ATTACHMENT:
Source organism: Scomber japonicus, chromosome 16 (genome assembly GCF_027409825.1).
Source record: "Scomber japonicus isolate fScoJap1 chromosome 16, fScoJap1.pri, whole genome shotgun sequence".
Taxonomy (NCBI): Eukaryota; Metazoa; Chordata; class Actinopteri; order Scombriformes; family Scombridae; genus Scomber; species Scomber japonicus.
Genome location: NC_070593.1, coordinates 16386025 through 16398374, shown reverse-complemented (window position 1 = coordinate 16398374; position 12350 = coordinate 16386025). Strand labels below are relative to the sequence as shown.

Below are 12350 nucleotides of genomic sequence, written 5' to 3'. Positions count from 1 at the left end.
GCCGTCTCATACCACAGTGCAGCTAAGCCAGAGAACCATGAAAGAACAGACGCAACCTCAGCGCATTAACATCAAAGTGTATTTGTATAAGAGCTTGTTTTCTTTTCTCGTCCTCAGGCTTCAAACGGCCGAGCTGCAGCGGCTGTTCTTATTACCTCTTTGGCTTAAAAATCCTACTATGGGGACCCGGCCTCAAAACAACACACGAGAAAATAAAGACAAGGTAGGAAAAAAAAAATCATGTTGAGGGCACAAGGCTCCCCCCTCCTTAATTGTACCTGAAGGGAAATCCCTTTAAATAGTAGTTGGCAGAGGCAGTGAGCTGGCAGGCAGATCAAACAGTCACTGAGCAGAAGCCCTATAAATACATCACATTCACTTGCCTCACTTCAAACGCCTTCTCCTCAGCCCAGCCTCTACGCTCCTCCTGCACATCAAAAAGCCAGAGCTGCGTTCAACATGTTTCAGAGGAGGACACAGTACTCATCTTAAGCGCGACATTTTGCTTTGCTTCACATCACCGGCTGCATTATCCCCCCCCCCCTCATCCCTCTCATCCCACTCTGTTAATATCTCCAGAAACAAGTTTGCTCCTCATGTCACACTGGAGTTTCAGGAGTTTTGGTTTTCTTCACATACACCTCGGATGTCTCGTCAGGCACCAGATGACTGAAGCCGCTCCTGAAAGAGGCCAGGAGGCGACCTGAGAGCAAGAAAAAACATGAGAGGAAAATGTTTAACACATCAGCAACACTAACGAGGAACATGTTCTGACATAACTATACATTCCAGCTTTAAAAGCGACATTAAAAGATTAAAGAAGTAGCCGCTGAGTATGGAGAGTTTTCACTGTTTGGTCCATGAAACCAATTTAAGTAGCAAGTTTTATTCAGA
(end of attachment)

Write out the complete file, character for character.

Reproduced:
Source organism: Scomber japonicus, chromosome 16 (genome assembly GCF_027409825.1).
Source record: "Scomber japonicus isolate fScoJap1 chromosome 16, fScoJap1.pri, whole genome shotgun sequence".
Taxonomy (NCBI): Eukaryota; Metazoa; Chordata; class Actinopteri; order Scombriformes; family Scombridae; genus Scomber; species Scomber japonicus.
Genome location: NC_070593.1, coordinates 16386025 through 16398374, shown reverse-complemented (window position 1 = coordinate 16398374; position 12350 = coordinate 16386025). Strand labels below are relative to the sequence as shown.

Below are 12350 nucleotides of genomic sequence, written 5' to 3'. Positions count from 1 at the left end.
GCCGTCTCATACCACAGTGCAGCTAAGCCAGAGAACCATGAAAGAACAGACGCAACCTCAGCGCATTAACATCAAAGTGTATTTGTATAAGAGCTTGTTTTCTTTTCTCGTCCTCAGGCTTCAAACGGCCGAGCTGCAGCGGCTGTTCTTATTACCTCTTTGGCTTAAAAATCCTACTATGGGGACCCGGCCTCAAAACAACACACGAGAAAATAAAGACAAGGTAGGAAAAAAAAAATCATGTTGAGGGCACAAGGCTCCCCCCTCCTTAATTGTACCTGAAGGGAAATCCCTTTAAATAGTAGTTGGCAGAGGCAGTGAGCTGGCAGGCAGATCAAACAGTCACTGAGCAGAAGCCCTATAAATACATCACATTCACTTGCCTCACTTCAAACGCCTTCTCCTCAGCCCAGCCTCTACGCTCCTCCTGCACATCAAAAAGCCAGAGCTGCGTTCAACATGTTTCAGAGGAGGACACAGTACTCATCTTAAGCGCGACATTTTGCTTTGCTTCACATCACCGGCTGCATTATCCCCCCCCCCCTCATCCCTCTCATCCCACTCTGTTAATATCTCCAGAAACAAGTTTGCTCCTCATGTCACACTGGAGTTTCAGGAGTTTTGGTTTTCTTCACATACACCTCGGATGTCTCGTCAGGCACCAGATGACTGAAGCCGCTCCTGAAAGAGGCCAGGAGGCGACCTGAGAGCAAGAAAAAACATGAGAGGAAAATGTTTAACACATCAGCAACACTAACGAGGAACATGTTCTGACATAACTATACATTCCAGCTTTAAAAGCGACATTAAAAGATTAAAGAAGTAGCCGCTGAGTATGGAGAGTTTTCACTGTTTGGTCCATGAAACCAATTTAAGTAGCAAGTTTTATTCAGA